This prospective study investigated the relationship between levels of anxiety and depression before the start of chemotherapy and the development and level of CIPN during and after treatment. Our results indicate that pre-treatment anxiety but not depressive symptoms, may be a risk factor for developing CIPN in women with breast cancer during and after treatment with taxane-based (neo)adjuvant chemotherapy. These results are in line with Lee’s study that also found an association between pre-treatment anxiety and CIPN . The present study adds to this finding by showing that more anxious patients experience more neuropathy before start and during chemotherapy and that, 6 months after ending chemotherapy, neuropathic symptoms increase even further. In contrast, less anxious patients start at a lower level of neuropathy and although showing an increase in neuropathic symptoms during chemotherapy this level is much lower than in the more anxious group and does not increase after ending chemotherapy.
Both psychological and biological effects of anxiety need to be considered when explaining the association between anxiety and the development of CIPN. Studies have shown that people with high levels of anxiety may be hypersusceptible to pain [19, 20], partly because they are more inclined to catastrophic thinking. [21, 22]. Catastrophic thinking is characterized by attention to threat, overemphasis of the probability of a catastrophic outcome, and rumination about the worst possible consequences. It seems to play a unique role in the experience of higher levels of physical disability and negative physical sensations, like pain [23, 24], because it focuses the attention on the pain. This focus on pain may even be exacerbated when being informed by the medical specialist about the possible side effects of chemotherapy such as neuropathic symptoms. More anxious patients might be more suggestible to the negative expectations about getting pain (nocebo-effect) which may function as a self-fulfilling prophesy [25, 26]. In addition to psychological mechanisms, biological factors may explain the relationship between anxiety and the development of more CIPN. More anxious patients may exhibit higher levels of proinflammatory cytokines interleukin-6 (IL-6) [27–29], which might interfere with recovery from the nerve injury in CIPN, resulting in more CIPN over time [30, 31]. Interestingly, in this study as well as in the study by Lee (2018) no relationship between depressive symptoms and the development of neuropathy was found. More research into the underlying mechanisms is needed to examine why pretreatment depression is not associated with CIPN severity and development while it has been related to more physical pain in other populations .
Neuropathy is a common adverse effect of taxane based chemotherapy, but also of other anticancer drugs and may last for months and even years . Given the increasing number of cancer survivors, there is a urgent need for prevention and treatment strategies for patients with CIPN. The burden experienced by neuropathy may impact optimal cancer treatment by limiting the dose of the anticancer drugs or discontinuing the treatment  and may worsen global quality of life and physical, role, cognitive, and social functioning compared to survivors without CIPN [34, 35]. To date, no treatment can be proposed as a gold standard to prevent or treat CIPN [7, 33, 36]. The results of this study might open the door for studies investigating interventions that may help prevent the development of excessive neuropathy by reducing pre-treatment anxiety. Till date, most psychological interventions focus on reducing or dealing with neuropathy after it developed [34, 37]. Whether psychological and/or pharmacological interventions with the aim of reducing anxiety before chemotherapy may have a positive impact on the development of CIPN should be investigated in future studies.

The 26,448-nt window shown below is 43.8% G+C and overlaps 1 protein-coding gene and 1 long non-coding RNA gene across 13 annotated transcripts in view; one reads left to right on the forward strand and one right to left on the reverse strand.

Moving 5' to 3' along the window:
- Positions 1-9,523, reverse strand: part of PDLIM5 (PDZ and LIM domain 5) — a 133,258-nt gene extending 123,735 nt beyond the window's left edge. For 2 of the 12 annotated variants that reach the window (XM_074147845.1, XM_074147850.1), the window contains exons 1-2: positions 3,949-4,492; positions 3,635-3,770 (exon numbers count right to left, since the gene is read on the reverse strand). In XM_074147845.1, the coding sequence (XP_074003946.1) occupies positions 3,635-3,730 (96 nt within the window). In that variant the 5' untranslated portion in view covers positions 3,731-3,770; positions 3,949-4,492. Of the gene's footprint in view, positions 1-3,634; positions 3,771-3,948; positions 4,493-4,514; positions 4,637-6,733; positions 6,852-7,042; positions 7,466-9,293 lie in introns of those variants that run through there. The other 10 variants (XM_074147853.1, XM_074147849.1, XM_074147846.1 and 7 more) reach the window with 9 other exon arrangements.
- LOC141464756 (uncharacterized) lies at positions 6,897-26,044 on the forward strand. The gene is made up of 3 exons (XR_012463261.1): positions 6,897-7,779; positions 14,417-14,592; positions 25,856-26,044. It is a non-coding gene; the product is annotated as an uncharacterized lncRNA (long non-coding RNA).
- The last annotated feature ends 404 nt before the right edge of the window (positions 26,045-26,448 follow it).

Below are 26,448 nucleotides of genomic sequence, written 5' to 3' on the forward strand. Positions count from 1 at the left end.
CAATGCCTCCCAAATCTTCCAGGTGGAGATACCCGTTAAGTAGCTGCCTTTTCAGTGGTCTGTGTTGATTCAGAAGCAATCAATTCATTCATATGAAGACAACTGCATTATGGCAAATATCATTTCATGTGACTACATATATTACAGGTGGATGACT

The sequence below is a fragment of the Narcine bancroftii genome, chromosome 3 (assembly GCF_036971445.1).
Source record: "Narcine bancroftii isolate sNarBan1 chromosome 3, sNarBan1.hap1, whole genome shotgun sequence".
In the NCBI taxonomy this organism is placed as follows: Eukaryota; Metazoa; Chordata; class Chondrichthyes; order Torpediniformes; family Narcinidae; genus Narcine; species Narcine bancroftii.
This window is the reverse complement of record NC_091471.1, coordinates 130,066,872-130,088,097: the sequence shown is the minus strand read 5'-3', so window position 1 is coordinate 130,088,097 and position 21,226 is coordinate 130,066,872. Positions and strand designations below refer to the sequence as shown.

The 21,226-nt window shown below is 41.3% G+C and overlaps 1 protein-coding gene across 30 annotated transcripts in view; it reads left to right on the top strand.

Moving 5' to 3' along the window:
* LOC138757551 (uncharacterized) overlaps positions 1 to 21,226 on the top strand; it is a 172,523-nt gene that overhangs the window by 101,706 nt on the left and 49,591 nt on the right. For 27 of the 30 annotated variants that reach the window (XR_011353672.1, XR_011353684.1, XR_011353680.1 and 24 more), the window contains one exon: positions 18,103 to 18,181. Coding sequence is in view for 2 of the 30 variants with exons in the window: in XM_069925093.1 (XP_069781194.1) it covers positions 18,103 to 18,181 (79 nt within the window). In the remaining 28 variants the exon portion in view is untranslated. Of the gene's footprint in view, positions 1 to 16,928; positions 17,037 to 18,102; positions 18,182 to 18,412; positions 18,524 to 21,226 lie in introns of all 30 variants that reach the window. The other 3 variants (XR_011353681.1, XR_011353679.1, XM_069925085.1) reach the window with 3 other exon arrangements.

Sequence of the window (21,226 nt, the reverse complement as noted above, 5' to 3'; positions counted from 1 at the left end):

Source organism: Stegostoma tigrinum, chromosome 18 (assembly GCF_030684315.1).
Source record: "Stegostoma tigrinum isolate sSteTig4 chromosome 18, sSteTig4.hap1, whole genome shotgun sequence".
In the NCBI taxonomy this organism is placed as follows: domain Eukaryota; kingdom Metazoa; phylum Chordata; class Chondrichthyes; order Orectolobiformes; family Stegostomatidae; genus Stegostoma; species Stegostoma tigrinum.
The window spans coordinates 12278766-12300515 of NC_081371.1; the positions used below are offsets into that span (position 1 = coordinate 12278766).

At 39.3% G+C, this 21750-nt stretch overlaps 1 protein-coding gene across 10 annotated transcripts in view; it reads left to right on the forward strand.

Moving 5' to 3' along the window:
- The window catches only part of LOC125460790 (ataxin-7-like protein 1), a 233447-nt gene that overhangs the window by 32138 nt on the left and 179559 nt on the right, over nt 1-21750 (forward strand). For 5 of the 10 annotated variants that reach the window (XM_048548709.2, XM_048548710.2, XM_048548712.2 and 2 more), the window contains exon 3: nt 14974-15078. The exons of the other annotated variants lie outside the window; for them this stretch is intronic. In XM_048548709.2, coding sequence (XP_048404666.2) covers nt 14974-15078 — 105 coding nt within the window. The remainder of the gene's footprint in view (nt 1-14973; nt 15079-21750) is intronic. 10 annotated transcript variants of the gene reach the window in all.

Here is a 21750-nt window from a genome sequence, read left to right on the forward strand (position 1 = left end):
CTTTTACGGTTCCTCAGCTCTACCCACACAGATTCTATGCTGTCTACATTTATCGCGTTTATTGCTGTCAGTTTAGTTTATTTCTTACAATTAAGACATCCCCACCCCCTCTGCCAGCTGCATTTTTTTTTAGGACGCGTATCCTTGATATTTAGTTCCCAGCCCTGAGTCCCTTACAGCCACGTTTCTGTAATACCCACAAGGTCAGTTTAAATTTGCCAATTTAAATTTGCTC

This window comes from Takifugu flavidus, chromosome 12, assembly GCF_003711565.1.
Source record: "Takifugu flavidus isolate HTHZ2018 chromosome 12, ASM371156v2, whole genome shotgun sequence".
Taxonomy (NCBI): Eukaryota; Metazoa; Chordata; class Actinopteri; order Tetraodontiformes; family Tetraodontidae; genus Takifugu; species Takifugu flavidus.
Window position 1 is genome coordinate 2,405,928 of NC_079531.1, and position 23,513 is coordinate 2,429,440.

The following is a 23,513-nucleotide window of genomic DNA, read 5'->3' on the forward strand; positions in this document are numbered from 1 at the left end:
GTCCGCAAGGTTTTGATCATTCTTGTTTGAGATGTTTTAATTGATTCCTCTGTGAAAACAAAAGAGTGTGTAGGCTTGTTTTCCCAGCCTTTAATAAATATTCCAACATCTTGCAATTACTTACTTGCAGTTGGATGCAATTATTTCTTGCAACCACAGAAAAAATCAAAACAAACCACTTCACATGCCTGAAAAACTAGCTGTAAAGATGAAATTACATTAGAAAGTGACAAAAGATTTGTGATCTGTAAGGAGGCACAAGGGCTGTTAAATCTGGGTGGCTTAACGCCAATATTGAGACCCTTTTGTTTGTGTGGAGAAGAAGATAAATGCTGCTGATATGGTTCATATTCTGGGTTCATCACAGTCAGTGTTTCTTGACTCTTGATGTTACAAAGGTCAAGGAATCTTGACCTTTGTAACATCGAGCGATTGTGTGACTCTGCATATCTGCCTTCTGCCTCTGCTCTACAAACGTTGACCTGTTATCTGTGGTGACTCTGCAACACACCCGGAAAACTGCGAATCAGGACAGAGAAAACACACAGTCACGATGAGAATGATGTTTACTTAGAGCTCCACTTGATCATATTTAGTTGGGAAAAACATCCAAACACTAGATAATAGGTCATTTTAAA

This study has several strengths such as the use of validated measures for CIPN, anxiety and depression. For the degree of CIPN we have used the EORTC-QLQ-CIPN20. This measure has a strong association with the often used NCI-CTCAE . While both measures are validated, the QLQ-CIPN20 questionnaire provides more detailed information, distinguishes more subtle degrees of neuropathy, and is more responsive to change over time . To detect subtle changes in level of neuropathy is especially important in the case of prevention. Moreover, CIPN was assessed four times in a 9-month period. Data was analyzed using mixed model analyses which is an extension of a linear regression model with the advantage that it focuses on individual patient’s patterns of scores through time rather than on mean values at each of the time points. A mixed model acknowledges that differences at later time points may be due to baseline effects, and that the four separate scores over time by the same subject are correlated. A limitation of the present study is the relatively small sample size and short follow-up period. CIPN may develop months to years after ending chemotherapy [4, 15, 39]. Long term research is required to investigate whether the effect of pre-treatment anxiety on the development of CIPN remains.
In conclusion, the level and persistence of CIPN after taxane based chemotherapy seems to be associated with preexisting anxiety. Consequently, future studies may investigate the mechanisms by which anxiety influences CIPN and whether interventions targeting pre-treatment anxiety could lessen the development of CIPN.